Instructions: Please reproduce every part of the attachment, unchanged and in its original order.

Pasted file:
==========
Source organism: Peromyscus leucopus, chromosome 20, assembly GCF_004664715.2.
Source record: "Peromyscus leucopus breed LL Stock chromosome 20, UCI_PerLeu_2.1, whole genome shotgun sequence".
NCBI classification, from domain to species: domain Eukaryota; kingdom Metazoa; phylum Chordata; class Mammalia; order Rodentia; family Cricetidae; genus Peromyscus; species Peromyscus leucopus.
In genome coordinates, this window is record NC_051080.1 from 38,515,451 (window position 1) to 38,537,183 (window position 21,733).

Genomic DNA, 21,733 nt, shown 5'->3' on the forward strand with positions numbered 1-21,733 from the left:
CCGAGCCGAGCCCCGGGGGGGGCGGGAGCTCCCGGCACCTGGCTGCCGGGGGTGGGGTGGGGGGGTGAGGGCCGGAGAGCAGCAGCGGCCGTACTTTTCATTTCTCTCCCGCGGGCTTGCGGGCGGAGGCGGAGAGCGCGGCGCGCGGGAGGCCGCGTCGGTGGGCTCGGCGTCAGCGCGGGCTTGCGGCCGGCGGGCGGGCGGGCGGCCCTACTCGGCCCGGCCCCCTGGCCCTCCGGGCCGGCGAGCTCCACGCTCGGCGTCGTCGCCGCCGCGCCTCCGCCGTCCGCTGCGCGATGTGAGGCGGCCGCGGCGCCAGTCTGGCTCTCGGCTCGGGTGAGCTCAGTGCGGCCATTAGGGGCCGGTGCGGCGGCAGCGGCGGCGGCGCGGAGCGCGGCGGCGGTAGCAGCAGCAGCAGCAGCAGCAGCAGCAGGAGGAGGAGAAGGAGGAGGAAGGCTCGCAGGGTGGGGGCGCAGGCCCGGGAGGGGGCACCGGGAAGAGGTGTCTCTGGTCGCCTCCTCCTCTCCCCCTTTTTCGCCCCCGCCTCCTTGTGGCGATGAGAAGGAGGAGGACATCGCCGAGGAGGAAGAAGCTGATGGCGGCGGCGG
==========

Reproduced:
Source organism: Peromyscus leucopus, chromosome 20, assembly GCF_004664715.2.
Source record: "Peromyscus leucopus breed LL Stock chromosome 20, UCI_PerLeu_2.1, whole genome shotgun sequence".
NCBI classification, from domain to species: domain Eukaryota; kingdom Metazoa; phylum Chordata; class Mammalia; order Rodentia; family Cricetidae; genus Peromyscus; species Peromyscus leucopus.
In genome coordinates, this window is record NC_051080.1 from 38,515,451 (window position 1) to 38,537,183 (window position 21,733).

Genomic DNA, 21,733 nt, shown 5'->3' on the forward strand with positions numbered 1-21,733 from the left:
CCGAGCCGAGCCCCGGGGGGGGCGGGAGCTCCCGGCACCTGGCTGCCGGGGGTGGGGTGGGGGGGTGAGGGCCGGAGAGCAGCAGCGGCCGTACTTTTCATTTCTCTCCCGCGGGCTTGCGGGCGGAGGCGGAGAGCGCGGCGCGCGGGAGGCCGCGTCGGTGGGCTCGGCGTCAGCGCGGGCTTGCGGCCGGCGGGCGGGCGGGCGGCCCTACTCGGCCCGGCCCCCTGGCCCTCCGGGCCGGCGAGCTCCACGCTCGGCGTCGTCGCCGCCGCGCCTCCGCCGTCCGCTGCGCGATGTGAGGCGGCCGCGGCGCCAGTCTGGCTCTCGGCTCGGGTGAGCTCAGTGCGGCCATTAGGGGCCGGTGCGGCGGCAGCGGCGGCGGCGCGGAGCGCGGCGGCGGTAGCAGCAGCAGCAGCAGCAGCAGCAGCAGGAGGAGGAGAAGGAGGAGGAAGGCTCGCAGGGTGGGGGCGCAGGCCCGGGAGGGGGCACCGGGAAGAGGTGTCTCTGGTCGCCTCCTCCTCTCCCCCTTTTTCGCCCCCGCCTCCTTGTGGCGATGAGAAGGAGGAGGACATCGCCGAGGAGGAAGAAGCTGATGGCGGCGGCGG